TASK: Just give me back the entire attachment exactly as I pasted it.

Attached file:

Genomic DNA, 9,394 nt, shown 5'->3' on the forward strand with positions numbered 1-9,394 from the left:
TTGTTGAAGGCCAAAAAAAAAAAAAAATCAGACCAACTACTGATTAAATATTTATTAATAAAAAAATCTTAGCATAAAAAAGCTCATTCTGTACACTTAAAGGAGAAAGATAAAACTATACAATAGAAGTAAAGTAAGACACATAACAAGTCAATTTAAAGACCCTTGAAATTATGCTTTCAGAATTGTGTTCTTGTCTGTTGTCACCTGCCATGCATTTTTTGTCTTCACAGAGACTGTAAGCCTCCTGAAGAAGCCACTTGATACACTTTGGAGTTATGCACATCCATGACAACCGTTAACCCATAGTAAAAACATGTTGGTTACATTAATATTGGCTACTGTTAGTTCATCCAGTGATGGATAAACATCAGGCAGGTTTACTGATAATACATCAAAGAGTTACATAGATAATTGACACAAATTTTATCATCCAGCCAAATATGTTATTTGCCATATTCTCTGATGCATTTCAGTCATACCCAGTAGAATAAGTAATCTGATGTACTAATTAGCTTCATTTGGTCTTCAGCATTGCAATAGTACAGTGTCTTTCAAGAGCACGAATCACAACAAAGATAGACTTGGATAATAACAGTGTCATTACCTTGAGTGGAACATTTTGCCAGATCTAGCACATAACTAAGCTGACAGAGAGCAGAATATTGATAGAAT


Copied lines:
Genomic DNA, 9,394 nt, shown 5'->3' on the forward strand with positions numbered 1-9,394 from the left:
TTGTTGAAGGCCAAAAAAAAAAAAAAATCAGACCAACTACTGATTAAATATTTATTAATAAAAAAATCTTAGCATAAAAAAGCTCATTCTGTACACTTAAAGGAGAAAGATAAAACTATACAATAGAAGTAAAGTAAGACACATAACAAGTCAATTTAAAGACCCTTGAAATTATGCTTTCAGAATTGTGTTCTTGTCTGTTGTCACCTGCCATGCATTTTTTGTCTTCACAGAGACTGTAAGCCTCCTGAAGAAGCCACTTGATACACTTTGGAGTTATGCACATCCATGACAACCGTTAACCCATAGTAAAAACATGTTGGTTACATTAATATTGGCTACTGTTAGTTCATCCAGTGATGGATAAACATCAGGCAGGTTTACTGATAATACATCAAAGAGTTACATAGATAATTGACACAAATTTTATCATCCAGCCAAATATGTTATTTGCCATATTCTCTGATGCATTTCAGTCATACCCAGTAGAATAAGTAATCTGATGTACTAATTAGCTTCATTTGGTCTTCAGCATTGCAATAGTACAGTGTCTTTCAAGAGCACGAATCACAACAAAGATAGACTTGGATAATAACAGTGTCATTACCTTGAGTGGAACATTTTGCCAGATCTAGCACATAACTAAGCTGACAGAGAGCAGAATATTGATAGAAT